Sunday, 17 August 2014
The humour of deceit - Cuckooed, by Mark Thomas
An absolutely fascinating tale, told by an expert in telling tales. And it is all the more effective for being true!
Mark Thomas has dramatised a period of his life when he was active in the Campaign Against the Arms Trade. A period where one of their foremost activists, their most charismatic campaigners and someone who became a close friend to Mark and many others was exposed as a spy. A spy planted in the organisation by an agency on behalf of BAE Systems who reported to them on the CAAT's activities.
Thomas uses a theatrical setting for his performance. Although it is a one-man show, he has gone back and interviewed the people involved at the time. Not only that he has filmed them, and they appear like an administrative Beckett play, on screens set in filing cabinets. All except one.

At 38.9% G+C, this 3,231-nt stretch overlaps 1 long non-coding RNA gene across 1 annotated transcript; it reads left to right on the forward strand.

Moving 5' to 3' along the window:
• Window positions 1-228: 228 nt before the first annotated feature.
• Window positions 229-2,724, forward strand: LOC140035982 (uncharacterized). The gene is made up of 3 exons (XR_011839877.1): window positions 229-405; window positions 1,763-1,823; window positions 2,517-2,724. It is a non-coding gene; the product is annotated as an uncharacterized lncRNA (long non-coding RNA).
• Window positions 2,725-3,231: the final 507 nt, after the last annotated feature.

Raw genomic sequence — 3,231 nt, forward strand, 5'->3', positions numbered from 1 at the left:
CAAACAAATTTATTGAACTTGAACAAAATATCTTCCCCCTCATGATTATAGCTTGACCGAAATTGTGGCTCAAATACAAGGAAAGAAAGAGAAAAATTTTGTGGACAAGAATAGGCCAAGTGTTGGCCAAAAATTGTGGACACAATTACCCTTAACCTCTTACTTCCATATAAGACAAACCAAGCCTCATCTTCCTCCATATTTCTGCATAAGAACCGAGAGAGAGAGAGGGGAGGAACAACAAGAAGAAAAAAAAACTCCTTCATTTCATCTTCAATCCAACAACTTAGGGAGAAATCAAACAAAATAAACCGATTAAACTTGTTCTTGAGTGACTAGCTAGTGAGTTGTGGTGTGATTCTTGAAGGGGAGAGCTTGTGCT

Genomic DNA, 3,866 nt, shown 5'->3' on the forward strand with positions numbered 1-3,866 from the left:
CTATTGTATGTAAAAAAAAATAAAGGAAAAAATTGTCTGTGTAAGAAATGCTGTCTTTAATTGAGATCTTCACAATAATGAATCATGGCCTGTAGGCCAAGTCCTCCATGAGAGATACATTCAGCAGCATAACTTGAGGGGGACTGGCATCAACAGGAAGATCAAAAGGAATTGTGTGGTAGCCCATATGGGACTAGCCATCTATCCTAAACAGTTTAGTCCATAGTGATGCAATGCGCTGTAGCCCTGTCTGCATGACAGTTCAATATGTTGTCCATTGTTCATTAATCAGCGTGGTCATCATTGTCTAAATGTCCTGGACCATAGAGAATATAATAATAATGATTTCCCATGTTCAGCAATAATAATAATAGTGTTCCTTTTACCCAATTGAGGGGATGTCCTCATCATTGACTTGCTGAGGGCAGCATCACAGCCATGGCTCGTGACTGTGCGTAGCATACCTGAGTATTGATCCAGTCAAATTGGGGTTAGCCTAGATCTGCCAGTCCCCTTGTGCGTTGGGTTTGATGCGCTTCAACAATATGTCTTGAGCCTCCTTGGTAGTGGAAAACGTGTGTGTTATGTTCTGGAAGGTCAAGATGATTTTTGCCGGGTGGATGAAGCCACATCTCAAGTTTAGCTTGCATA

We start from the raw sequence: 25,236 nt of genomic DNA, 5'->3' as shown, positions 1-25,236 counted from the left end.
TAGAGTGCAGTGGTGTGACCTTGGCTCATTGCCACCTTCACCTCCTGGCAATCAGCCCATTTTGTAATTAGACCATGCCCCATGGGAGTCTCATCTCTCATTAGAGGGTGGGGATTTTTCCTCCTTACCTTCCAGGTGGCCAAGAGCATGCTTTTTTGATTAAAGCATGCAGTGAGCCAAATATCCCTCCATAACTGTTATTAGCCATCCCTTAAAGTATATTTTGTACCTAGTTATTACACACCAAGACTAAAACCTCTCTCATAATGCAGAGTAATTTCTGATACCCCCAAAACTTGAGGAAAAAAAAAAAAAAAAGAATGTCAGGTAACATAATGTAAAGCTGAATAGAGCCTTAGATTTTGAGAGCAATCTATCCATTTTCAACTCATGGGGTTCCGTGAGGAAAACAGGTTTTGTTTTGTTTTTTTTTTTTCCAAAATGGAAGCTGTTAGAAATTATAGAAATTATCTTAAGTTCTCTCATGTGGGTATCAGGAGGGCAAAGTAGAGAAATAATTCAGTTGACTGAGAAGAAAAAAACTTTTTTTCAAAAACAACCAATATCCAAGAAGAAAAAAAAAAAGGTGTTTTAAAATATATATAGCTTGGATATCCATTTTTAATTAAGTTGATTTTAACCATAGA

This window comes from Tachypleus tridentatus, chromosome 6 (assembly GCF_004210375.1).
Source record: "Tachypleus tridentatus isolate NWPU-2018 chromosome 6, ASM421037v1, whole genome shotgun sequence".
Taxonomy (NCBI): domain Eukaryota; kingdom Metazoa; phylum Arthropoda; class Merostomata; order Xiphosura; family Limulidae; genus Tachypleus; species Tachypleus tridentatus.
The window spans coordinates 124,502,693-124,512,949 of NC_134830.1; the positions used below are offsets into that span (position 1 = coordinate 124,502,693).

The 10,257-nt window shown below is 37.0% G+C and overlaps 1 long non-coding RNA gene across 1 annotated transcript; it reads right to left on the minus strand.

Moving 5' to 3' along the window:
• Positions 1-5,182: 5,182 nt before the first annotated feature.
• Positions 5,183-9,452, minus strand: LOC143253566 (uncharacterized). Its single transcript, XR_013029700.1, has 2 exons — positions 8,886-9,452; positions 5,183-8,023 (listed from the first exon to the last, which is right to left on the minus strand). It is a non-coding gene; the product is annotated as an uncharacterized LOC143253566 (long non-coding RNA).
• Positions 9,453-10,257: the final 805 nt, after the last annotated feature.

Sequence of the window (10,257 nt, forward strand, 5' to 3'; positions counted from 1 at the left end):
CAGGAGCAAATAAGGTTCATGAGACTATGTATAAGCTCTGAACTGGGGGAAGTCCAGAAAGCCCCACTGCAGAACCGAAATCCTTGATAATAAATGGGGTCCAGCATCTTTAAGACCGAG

While the story and the situation is tailor-made for Thomas and one of his political diatribes - and he doesn't miss the political targets - the personal imbues the political with a tinge of sadness. Our spy isn't living the high life in Monte Carlo but in a two-up two-down somewhere in the Medway area (I am surmising as Thomas makes it clear he is not going to be identified or targeted).
There is humour, there is pathos, there is political campaigning. It isn't the huge belly laugh that Thomas can generate, but maybe that's part of the personal journey that he has taken.
Traverse Theatre, until the 24 August. various times. It will then be on tour across England (with a gig in Northern Ireland) during October and November, finishing with a season in London in December. Dates here